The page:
1.2 This test method may be used for compacted fills or natural deposits, above or below the water table, that have a mean hydraulic conductivity less than or equal to 1×10–5 m/s (1×10–3 cm/s).
1.3 Hydraulic conductivity greater than 1×10–5 m/s may be determined by ordinary borehole tests, for example, U.S. Bureau of Reclamation 7310 (1)2; however, the resulting value is an apparent conductivity.
1.4 For this test method, a distinction must be made between “saturated” (Ks) and “field-saturated” (Kfs) hydraulic conductivity. True saturated conditions seldom occur in the vadose zone except where impermeable layers result in the presence of perched water tables. During infiltration events or in the event of a leak from a lined pond, a “field-saturated” condition develops. True saturation does not occur due to entrapped air (2). The entrapped air prevents water from moving in air-filled pores, which may reduce the hydraulic conductivity measured in the field by as much as a factor of two compared with conditions when trapped air is not present (3). This test method develops the “field-saturated” condition.
1.5 Experience with this test method has been predominantly in materials having a degree of saturation of 70 % or more, and where the stratification or plane of compaction is relatively horizontal. Its use in other situations should be considered experimental.
1.6 As in the case of all tests for hydraulic conductivity, the results of this test pertain only to the volume of soil permeated. Extending the results to the surrounding area requires both multiple tests and the judgment of qualified personnel. The number of tests required depends on among other things: the size of the area, the uniformity of the material in that area, and the variation in data from multiple tests.
1.7 The values stated in SI units are to be regarded as standard. The values given in parentheses are provided for information only and are not considered standard.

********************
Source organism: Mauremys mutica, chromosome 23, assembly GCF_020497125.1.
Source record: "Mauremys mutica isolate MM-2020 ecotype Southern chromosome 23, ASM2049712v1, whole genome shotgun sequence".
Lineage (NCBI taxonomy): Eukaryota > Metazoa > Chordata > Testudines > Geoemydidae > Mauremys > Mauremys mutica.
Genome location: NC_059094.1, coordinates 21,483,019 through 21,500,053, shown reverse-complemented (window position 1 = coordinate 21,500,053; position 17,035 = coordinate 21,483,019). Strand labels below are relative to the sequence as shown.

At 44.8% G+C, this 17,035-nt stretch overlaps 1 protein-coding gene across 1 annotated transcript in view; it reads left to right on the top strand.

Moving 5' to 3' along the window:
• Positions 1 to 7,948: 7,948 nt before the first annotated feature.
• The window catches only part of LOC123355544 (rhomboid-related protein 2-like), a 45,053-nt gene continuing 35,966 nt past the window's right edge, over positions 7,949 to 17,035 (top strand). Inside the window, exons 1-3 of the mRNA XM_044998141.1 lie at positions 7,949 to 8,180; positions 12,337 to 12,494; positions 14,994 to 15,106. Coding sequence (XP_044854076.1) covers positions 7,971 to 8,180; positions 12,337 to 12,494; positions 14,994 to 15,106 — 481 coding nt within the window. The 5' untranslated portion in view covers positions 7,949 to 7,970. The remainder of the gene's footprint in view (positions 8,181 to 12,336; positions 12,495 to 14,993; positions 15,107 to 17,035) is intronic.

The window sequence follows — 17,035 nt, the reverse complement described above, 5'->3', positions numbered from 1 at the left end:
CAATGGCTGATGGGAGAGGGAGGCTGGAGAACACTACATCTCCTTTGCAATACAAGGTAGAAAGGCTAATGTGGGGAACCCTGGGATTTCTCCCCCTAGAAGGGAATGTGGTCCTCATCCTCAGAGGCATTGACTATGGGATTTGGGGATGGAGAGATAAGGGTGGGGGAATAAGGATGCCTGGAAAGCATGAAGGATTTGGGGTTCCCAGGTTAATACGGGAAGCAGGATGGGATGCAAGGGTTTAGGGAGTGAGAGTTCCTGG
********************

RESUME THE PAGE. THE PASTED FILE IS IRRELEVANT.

1.8 All observed and calculated values shall conform to the guide for significant digits and rounding established in Practice D6026.
1.8.1 The procedures in this standard that are used to specify how data are collected, recorded, and calculated are regarded as the industry standard. In addition, they are representative of the significant digits that should generally be retained. The procedures do not consider material variation, purpose for obtaining the data, special purpose studies, or any considerations for the objectives of the user. Increasing or reducing the significant digits of reported data to be commensurate with these considerations is common practice. Consideration of the significant digits to be used in analysis methods for engineering design is beyond the scope of this standard.
1.9 This standard does not purport to address all of the safety concerns, if any, associated with its use. It is the responsibility of the user of this standard to establish appropriate safety, health, and environmental practices and determine the applicability of regulatory limitations prior to use. This test method does not purport to address environmental protection problems, as well.
1.10 This international standard was developed in accordance with internationally recognized principles on standardization established in the Decision on Principles for the Development of International Standards, Guides and Recommendations issued by the World Trade Organization Technical Barriers to Trade (TBT) Committee.